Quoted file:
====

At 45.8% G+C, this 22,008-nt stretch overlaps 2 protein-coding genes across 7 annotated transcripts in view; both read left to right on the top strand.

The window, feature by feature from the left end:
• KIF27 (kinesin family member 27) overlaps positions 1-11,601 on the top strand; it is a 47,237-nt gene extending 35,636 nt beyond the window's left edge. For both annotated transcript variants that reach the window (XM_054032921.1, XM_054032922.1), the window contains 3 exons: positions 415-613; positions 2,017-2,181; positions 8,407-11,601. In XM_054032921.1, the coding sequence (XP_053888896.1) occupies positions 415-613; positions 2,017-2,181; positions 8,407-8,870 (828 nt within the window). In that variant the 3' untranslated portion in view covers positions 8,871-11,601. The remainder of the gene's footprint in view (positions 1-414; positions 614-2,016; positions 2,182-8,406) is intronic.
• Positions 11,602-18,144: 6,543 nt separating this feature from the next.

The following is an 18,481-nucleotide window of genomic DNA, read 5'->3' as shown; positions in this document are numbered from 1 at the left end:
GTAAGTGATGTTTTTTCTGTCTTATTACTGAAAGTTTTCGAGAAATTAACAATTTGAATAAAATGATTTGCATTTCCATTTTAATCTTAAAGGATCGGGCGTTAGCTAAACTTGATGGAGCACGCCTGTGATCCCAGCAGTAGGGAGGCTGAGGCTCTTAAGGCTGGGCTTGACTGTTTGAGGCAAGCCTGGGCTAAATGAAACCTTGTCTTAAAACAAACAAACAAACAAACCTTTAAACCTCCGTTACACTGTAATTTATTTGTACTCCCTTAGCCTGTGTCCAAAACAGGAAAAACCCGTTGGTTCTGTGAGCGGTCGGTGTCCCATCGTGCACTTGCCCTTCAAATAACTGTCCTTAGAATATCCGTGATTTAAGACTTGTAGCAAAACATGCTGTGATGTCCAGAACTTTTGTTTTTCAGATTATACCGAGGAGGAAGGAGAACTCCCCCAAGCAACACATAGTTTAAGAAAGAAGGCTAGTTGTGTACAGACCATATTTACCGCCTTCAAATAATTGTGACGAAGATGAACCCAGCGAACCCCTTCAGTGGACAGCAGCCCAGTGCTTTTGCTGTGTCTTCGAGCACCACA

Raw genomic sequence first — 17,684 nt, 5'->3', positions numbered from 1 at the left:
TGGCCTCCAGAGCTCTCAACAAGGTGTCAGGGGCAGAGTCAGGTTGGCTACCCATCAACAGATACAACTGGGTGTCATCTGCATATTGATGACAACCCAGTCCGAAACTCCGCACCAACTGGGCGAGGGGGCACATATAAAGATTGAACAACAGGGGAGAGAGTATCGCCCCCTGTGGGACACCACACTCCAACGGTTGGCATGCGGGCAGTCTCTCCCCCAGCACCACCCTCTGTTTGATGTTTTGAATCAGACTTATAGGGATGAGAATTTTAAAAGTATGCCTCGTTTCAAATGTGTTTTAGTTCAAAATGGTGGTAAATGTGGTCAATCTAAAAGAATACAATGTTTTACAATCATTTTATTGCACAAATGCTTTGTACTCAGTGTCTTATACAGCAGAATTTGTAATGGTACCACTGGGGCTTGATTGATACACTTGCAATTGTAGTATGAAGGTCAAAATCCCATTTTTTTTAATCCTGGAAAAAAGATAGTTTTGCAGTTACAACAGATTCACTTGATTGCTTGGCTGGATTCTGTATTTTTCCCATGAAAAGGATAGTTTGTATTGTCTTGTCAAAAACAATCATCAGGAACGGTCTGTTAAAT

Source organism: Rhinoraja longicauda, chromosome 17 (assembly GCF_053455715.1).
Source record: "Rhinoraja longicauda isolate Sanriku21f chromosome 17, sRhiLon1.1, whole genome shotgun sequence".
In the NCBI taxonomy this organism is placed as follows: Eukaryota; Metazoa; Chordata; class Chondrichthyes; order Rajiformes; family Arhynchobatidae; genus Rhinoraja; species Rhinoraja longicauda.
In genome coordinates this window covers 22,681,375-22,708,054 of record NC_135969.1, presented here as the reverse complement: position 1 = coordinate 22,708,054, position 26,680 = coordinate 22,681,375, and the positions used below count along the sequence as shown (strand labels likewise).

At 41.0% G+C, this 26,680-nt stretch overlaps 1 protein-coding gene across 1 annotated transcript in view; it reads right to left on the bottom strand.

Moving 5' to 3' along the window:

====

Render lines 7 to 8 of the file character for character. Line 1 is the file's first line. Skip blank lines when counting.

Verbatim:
Raw genomic sequence first — 17,684 nt, 5'->3', positions numbered from 1 at the left:
TGGCCTCCAGAGCTCTCAACAAGGTGTCAGGGGCAGAGTCAGGTTGGCTACCCATCAACAGATACAACTGGGTGTCATCTGCATATTGATGACAACCCAGTCCGAAACTCCGCACCAACTGGGCGAGGGGGCACATATAAAGATTGAACAACAGGGGAGAGAGTATCGCCCCCTGTGGGACACCACACTCCAACGGTTGGCATGCGGGCAGTCTCTCCCCCAGCACCACCCTCTGTTTGATGTTTTGAATCAGACTTATAGGGATGAGAATTTTAAAAGTATGCCTCGTTTCAAATGTGTTTTAGTTCAAAATGGTGGTAAATGTGGTCAATCTAAAAGAATACAATGTTTTACAATCATTTTATTGCACAAATGCTTTGTACTCAGTGTCTTATACAGCAGAATTTGTAATGGTACCACTGGGGCTTGATTGATACACTTGCAATTGTAGTATGAAGGTCAAAATCCCATTTTTTTTAATCCTGGAAAAAAGATAGTTTTGCAGTTACAACAGATTCACTTGATTGCTTGGCTGGATTCTGTATTTTTCCCATGAAAAGGATAGTTTGTATTGTCTTGTCAAAAACAATCATCAGGAACGGTCTGTTAAAT